More than 5,000 teenagers die while driving each year in the United States (Gregory). In my opinion this is due to three different, yet equally important factors. The first factor is that the teenage mind is yet to be fully developed, causing them to make irresponsible and sometimes reckless decisions. The second factor is that the experience of driving has evolved since the original driving age was established in the early 20th century. The third and final aspect to take into consideration would be that driving is the lowest minimum age of any adult restricted activity in the United States. Although, it can be one of the more harmful, not only to the perspective driver but his or her surroundings as well. Taking all three of these factors into account I believe the minimum driving age should be raised to 18 to decrease the accident rate amongst teenagers.
According to Anne Fleming, a Spokeswoman for the Insurance Institute for Highway Safety, "Immaturity and inexperience both contribute to crashes. It's hard to untangle the two…Raising the age from 16 to 17 saves lives in crashes. Raising it to 18 saves even more lives"(ProQuest). It is believed that the human brain is nearly 95 percent developed by the age of six. Neural connections are being made incredibly quick during a child’s first few years. However, this does not take into account a second period of maturing the brain goes through that lasts until the age of 21. The second growth in the brain accounts for important skills like decision making and risk assessment (Triplett). These two skills are essential to operating a motor vehicle. Teenagers at 16 years old are three times more likely to be involved in an accident than teenagers at 19 (Triplett). Experts believe that this could have a great deal to do with the amount of maturing their brains still need to go through. Simply raising the age a couple of years and letting a teenager’s mind fully develop could ultimately save their lives as well as the lives of those they share the road with.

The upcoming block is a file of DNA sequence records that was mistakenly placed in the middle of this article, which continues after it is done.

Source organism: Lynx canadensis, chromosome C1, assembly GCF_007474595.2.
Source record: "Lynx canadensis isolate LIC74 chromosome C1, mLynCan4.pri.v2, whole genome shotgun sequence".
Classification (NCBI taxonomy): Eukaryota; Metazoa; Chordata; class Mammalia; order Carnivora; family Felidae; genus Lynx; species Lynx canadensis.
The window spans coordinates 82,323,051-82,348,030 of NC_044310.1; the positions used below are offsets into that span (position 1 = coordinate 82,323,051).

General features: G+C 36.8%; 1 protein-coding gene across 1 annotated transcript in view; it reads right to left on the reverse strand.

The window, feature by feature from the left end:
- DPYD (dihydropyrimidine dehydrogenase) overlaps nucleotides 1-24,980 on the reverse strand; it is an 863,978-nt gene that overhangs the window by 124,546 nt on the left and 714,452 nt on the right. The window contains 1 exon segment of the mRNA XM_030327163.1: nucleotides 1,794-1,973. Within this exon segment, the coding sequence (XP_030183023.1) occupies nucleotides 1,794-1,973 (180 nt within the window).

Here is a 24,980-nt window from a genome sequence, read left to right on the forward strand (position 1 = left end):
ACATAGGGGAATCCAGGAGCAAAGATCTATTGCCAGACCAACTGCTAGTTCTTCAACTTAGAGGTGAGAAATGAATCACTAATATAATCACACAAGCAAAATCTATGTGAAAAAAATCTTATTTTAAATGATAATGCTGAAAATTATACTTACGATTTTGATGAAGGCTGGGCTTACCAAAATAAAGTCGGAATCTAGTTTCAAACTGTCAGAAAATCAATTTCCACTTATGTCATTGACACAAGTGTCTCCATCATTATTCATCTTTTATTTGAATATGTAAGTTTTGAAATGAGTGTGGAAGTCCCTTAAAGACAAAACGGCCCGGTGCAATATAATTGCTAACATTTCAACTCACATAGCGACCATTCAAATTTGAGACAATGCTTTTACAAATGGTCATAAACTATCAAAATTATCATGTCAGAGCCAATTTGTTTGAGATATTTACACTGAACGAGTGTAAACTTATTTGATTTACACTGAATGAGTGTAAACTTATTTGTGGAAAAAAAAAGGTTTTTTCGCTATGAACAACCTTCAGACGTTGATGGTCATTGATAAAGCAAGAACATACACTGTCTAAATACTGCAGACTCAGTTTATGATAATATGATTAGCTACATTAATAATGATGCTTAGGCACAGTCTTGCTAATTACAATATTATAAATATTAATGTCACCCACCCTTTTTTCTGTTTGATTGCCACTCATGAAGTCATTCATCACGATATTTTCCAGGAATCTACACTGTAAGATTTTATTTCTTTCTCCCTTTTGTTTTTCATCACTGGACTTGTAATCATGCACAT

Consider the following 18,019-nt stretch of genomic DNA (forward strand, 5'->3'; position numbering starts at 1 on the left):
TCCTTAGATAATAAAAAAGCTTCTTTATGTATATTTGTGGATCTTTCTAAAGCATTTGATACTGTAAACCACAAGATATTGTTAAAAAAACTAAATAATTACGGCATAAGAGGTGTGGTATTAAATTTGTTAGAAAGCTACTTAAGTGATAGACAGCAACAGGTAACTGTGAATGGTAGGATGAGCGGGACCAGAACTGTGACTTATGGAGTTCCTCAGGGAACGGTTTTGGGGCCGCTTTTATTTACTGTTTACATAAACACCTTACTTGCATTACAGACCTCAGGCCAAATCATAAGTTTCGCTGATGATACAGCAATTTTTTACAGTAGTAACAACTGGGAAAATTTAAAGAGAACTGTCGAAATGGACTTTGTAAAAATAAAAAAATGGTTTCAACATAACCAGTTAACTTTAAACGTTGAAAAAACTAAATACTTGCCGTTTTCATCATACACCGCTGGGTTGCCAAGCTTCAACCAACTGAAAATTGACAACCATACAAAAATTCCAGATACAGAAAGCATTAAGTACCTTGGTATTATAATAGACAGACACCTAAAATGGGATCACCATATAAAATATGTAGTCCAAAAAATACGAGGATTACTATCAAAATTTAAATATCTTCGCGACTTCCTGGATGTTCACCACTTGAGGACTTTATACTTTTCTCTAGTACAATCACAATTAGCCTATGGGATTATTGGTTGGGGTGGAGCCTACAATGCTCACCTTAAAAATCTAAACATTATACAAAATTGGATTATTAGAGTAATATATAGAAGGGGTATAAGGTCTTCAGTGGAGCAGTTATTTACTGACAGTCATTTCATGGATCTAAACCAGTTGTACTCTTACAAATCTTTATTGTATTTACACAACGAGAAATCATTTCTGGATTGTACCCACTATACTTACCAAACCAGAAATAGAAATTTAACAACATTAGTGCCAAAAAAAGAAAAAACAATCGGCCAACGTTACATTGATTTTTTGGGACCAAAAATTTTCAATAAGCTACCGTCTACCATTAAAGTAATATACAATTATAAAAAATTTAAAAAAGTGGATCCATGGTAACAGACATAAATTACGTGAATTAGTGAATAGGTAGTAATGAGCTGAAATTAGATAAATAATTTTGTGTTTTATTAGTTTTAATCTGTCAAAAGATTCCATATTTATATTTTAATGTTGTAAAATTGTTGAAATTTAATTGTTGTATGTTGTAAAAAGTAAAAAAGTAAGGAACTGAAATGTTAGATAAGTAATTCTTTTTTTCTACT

The ongoing growth of the frontal lobe is the largest challenge facing thats still developing the teenage mind. The frontal lobe controls both reasoning and memory. According to Susan Scharoun, chairman of the psychology department at Le Moyne College, in Syracuse, N.Y this combined with the hormonal changes a teen is experiencing can affect the amount of risks they are willing to take (Triplett). It seems as though teens are a still working through emotional, physical and psychological changes. It is these changes that causes them to be irresponsible and reckless behind the wheel.
The teen mind is not the only changing factor that a young driver must overcome. Since the beginning of the minimum driving age in the early 20th century, the rules of the road have changed as well. The very first U.S. driver’s license was issued in the early 1900s and was followed by the first law putting restrictions on the minimum driving age in the 1920s (Ford). Since...